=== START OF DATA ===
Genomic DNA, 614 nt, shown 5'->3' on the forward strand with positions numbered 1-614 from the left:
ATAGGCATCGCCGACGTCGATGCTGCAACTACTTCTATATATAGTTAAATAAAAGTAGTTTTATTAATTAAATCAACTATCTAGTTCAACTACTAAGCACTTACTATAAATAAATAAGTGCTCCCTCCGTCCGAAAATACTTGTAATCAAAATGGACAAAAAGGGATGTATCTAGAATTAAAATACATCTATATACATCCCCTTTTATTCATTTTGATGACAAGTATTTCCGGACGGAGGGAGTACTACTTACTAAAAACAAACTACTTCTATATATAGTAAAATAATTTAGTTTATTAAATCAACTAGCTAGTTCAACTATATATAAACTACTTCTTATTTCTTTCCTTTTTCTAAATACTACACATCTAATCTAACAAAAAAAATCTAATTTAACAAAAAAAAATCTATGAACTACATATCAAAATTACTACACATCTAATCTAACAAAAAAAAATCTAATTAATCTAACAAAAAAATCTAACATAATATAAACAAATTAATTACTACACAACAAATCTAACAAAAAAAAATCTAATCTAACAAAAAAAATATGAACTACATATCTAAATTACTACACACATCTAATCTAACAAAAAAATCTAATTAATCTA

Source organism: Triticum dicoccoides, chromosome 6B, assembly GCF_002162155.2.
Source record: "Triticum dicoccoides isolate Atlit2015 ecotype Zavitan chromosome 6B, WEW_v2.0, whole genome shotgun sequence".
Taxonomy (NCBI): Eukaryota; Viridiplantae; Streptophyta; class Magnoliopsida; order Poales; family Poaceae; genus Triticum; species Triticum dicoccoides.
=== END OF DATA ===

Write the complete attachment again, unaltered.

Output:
Genomic DNA, 614 nt, shown 5'->3' on the forward strand with positions numbered 1-614 from the left:
ATAGGCATCGCCGACGTCGATGCTGCAACTACTTCTATATATAGTTAAATAAAAGTAGTTTTATTAATTAAATCAACTATCTAGTTCAACTACTAAGCACTTACTATAAATAAATAAGTGCTCCCTCCGTCCGAAAATACTTGTAATCAAAATGGACAAAAAGGGATGTATCTAGAATTAAAATACATCTATATACATCCCCTTTTATTCATTTTGATGACAAGTATTTCCGGACGGAGGGAGTACTACTTACTAAAAACAAACTACTTCTATATATAGTAAAATAATTTAGTTTATTAAATCAACTAGCTAGTTCAACTATATATAAACTACTTCTTATTTCTTTCCTTTTTCTAAATACTACACATCTAATCTAACAAAAAAAATCTAATTTAACAAAAAAAAATCTATGAACTACATATCAAAATTACTACACATCTAATCTAACAAAAAAAAATCTAATTAATCTAACAAAAAAATCTAACATAATATAAACAAATTAATTACTACACAACAAATCTAACAAAAAAAAATCTAATCTAACAAAAAAAATATGAACTACATATCTAAATTACTACACACATCTAATCTAACAAAAAAATCTAATTAATCTA

Source organism: Triticum dicoccoides, chromosome 6B, assembly GCF_002162155.2.
Source record: "Triticum dicoccoides isolate Atlit2015 ecotype Zavitan chromosome 6B, WEW_v2.0, whole genome shotgun sequence".
Taxonomy (NCBI): Eukaryota; Viridiplantae; Streptophyta; class Magnoliopsida; order Poales; family Poaceae; genus Triticum; species Triticum dicoccoides.